Last summer, a French Canadian in Ontario was surveying Toyota employees in North America about how to avoid a repeat of the company's recall crisis and prepare for future downturns.
That man, Real "Ray" Tanguay, the soft-spoken, silver-haired chairman of Toyota's Canadian operations, didn't like what they were telling him. Toyota employees, he discovered, felt cut off from the giant Japanese company that had only recently become the world's largest automaker.
Tanguay wondered whether that might have something to do with Toyota's recent spate of problems. And, indeed, the observations led him to draft the giant global plan for Toyota's future that President Akio Toyoda introduced last week.
"People had a hard time understanding how to connect with the company," said Tanguay, who speaks English with a slight French Canadian lilt.
So Tanguay went to Toyoda with a plan for how to fix it. His basic idea: Toyota employees needed a sense of mission and empowerment. And key elements would be more local decision-making and direct access to the top brass in Japan.
Toyoda was impressed enough that in September he lifted the 20-year Toyota veteran from relative obscurity and asked him to design the Toyota Global Vision business plan, which Toyoda unveiled Wednesday, March 9, in Tokyo.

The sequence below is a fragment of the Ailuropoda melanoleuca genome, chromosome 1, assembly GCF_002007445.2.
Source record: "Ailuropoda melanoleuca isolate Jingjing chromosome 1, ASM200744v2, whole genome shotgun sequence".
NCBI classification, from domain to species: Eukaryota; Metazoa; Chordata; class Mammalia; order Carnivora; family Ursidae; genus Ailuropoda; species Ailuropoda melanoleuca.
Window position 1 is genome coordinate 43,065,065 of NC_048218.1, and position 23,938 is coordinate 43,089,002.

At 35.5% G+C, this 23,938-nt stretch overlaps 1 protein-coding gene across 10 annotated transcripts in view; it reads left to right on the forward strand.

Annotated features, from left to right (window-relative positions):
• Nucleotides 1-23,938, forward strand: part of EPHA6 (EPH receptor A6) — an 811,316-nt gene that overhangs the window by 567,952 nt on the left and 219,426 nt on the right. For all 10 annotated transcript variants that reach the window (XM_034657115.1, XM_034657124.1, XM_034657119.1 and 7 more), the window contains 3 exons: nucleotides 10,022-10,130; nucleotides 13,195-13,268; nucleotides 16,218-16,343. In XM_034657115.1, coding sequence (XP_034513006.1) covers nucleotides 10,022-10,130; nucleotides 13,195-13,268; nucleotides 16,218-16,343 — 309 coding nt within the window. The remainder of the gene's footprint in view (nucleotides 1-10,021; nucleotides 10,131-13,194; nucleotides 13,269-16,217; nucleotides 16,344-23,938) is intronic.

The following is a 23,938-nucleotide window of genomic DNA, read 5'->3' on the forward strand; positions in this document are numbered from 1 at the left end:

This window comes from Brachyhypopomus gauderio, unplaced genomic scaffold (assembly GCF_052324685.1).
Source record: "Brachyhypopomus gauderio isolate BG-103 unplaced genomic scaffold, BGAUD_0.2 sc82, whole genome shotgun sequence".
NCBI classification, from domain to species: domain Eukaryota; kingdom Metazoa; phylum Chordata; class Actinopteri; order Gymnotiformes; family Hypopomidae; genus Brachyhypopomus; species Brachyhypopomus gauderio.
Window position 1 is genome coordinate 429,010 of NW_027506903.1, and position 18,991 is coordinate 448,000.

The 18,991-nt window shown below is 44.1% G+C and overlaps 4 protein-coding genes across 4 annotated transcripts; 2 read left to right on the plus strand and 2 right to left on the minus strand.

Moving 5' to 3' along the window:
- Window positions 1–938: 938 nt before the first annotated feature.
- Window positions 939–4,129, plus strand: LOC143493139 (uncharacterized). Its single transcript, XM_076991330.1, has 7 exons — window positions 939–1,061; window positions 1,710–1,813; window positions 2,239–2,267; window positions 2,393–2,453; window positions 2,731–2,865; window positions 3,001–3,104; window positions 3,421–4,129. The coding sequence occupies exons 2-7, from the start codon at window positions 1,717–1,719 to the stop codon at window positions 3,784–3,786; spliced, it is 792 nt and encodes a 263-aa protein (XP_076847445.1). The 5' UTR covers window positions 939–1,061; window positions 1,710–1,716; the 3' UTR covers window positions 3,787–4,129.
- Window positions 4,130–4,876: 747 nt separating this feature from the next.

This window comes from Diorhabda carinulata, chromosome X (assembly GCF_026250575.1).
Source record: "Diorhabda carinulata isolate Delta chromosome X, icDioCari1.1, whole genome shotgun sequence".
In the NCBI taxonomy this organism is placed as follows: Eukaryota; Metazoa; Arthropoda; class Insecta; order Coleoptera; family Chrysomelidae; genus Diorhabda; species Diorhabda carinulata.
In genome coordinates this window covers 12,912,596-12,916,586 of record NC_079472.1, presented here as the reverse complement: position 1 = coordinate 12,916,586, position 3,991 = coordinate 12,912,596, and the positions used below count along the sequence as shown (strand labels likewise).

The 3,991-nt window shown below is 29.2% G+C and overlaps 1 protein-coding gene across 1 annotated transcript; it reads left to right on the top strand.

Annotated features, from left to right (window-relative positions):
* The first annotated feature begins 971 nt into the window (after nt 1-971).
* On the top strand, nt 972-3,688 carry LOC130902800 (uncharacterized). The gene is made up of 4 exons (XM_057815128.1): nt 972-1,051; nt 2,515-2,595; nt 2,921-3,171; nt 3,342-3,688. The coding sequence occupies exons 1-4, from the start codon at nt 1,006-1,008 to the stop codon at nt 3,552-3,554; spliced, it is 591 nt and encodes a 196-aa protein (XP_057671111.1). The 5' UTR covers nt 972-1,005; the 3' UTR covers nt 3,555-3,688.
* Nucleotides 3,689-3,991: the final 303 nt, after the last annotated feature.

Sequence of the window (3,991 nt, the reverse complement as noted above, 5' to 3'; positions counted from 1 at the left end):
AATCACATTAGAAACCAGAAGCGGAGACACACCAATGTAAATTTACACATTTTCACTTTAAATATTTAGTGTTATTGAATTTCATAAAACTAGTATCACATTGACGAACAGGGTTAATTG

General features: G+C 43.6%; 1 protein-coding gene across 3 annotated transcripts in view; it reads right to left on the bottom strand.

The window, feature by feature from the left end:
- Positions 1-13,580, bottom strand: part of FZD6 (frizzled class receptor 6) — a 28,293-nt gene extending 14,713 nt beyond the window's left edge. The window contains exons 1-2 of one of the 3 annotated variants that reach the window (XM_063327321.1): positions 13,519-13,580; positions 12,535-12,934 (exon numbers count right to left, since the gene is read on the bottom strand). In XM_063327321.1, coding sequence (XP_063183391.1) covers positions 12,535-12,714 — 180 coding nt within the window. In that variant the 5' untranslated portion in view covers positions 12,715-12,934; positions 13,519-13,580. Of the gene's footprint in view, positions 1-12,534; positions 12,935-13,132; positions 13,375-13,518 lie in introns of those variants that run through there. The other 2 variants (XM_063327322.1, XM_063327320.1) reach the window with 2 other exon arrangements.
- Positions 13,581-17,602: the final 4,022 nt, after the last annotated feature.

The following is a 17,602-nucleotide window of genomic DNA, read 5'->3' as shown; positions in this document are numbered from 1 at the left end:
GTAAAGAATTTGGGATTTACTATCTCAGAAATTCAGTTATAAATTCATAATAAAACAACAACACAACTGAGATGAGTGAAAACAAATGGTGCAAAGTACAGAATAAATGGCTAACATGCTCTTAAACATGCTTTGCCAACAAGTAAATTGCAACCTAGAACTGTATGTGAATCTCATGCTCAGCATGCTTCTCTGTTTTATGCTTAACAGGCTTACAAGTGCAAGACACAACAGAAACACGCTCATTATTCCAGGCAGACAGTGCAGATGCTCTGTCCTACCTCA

The plan is mostly a collection of big theme goals and mission statements. But an important ingredient is moving more authority away from headquarters and closer to the market.
Tanguay concedes that assigning such a critical strategy to a foreign executive was a risky move for any Japanese company, let alone insular Toyota.
"If I were the president, I would feel that would be a risk to give the Global Vision leadership to somebody outside Japan," said Tanguay, 61, who grew up in remote Mattice in the far north of Ontario.
"I was selected because I made the biggest noise" about Toyota losing its way, he said.
The company's troubles were numerous and deep. It was still trying to recover from its first operating loss in seven decades when the global recall crisis struck.
Toyota had recalled millions of vehicles since fall of 2009 to address unintended acceleration and other problems. And its sales and reputation were getting hammered.
When Tanguay's final proposals for Global Vision reached Toyoda's desk in December, the president was so pleased with the execution that he promoted the Canadian. On April 1, Tanguay will become one of only three senior managing officers worldwide, making him Toyota Motor Corp.'s highest ranking non-Japanese. The position of senior managing officer itself is a newly created job just one rung below the board of directors.
Tanguay's rising star -- he's now one of Toyota's top 25 or so executives -- reflects efforts by Toyoda to internationalize the company and inject fresh, outside perspective into its upper echelons.
The company has had only one higher ranking outsider -- former U.S. sales boss Jim Press, the first non-Japanese board member. Press left the company in 2007, when the board had 30 members. The March 9 overhaul reduces it to 11, from a current count of 27.